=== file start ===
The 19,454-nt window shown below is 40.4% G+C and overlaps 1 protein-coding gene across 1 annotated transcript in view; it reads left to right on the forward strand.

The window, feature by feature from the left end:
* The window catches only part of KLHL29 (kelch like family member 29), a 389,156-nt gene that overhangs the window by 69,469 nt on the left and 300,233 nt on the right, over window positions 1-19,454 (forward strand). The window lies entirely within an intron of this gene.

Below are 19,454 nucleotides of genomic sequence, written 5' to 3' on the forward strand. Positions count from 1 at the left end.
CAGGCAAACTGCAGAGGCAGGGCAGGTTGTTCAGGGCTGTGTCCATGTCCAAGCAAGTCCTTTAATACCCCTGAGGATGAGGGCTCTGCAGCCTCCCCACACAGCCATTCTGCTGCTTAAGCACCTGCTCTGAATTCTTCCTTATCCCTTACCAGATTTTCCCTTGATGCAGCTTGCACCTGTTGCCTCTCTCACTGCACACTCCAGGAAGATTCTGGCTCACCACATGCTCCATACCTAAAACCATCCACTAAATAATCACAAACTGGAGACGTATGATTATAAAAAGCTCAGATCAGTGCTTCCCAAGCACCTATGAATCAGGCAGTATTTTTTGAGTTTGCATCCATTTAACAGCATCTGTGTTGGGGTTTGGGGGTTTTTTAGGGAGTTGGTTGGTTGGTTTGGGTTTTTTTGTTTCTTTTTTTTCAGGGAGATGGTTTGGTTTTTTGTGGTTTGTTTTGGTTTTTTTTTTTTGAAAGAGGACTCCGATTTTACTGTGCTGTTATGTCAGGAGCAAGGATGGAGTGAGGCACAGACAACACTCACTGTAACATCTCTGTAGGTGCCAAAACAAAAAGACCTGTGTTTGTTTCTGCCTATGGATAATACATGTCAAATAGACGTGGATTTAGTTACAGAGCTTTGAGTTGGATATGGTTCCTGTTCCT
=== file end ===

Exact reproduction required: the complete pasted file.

The 19,454-nt window shown below is 40.4% G+C and overlaps 1 protein-coding gene across 1 annotated transcript in view; it reads left to right on the forward strand.

The window, feature by feature from the left end:
* The window catches only part of KLHL29 (kelch like family member 29), a 389,156-nt gene that overhangs the window by 69,469 nt on the left and 300,233 nt on the right, over window positions 1-19,454 (forward strand). The window lies entirely within an intron of this gene.

Below are 19,454 nucleotides of genomic sequence, written 5' to 3' on the forward strand. Positions count from 1 at the left end.
CAGGCAAACTGCAGAGGCAGGGCAGGTTGTTCAGGGCTGTGTCCATGTCCAAGCAAGTCCTTTAATACCCCTGAGGATGAGGGCTCTGCAGCCTCCCCACACAGCCATTCTGCTGCTTAAGCACCTGCTCTGAATTCTTCCTTATCCCTTACCAGATTTTCCCTTGATGCAGCTTGCACCTGTTGCCTCTCTCACTGCACACTCCAGGAAGATTCTGGCTCACCACATGCTCCATACCTAAAACCATCCACTAAATAATCACAAACTGGAGACGTATGATTATAAAAAGCTCAGATCAGTGCTTCCCAAGCACCTATGAATCAGGCAGTATTTTTTGAGTTTGCATCCATTTAACAGCATCTGTGTTGGGGTTTGGGGGTTTTTTAGGGAGTTGGTTGGTTGGTTTGGGTTTTTTTGTTTCTTTTTTTTCAGGGAGATGGTTTGGTTTTTTGTGGTTTGTTTTGGTTTTTTTTTTTTGAAAGAGGACTCCGATTTTACTGTGCTGTTATGTCAGGAGCAAGGATGGAGTGAGGCACAGACAACACTCACTGTAACATCTCTGTAGGTGCCAAAACAAAAAGACCTGTGTTTGTTTCTGCCTATGGATAATACATGTCAAATAGACGTGGATTTAGTTACAGAGCTTTGAGTTGGATATGGTTCCTGTTCCT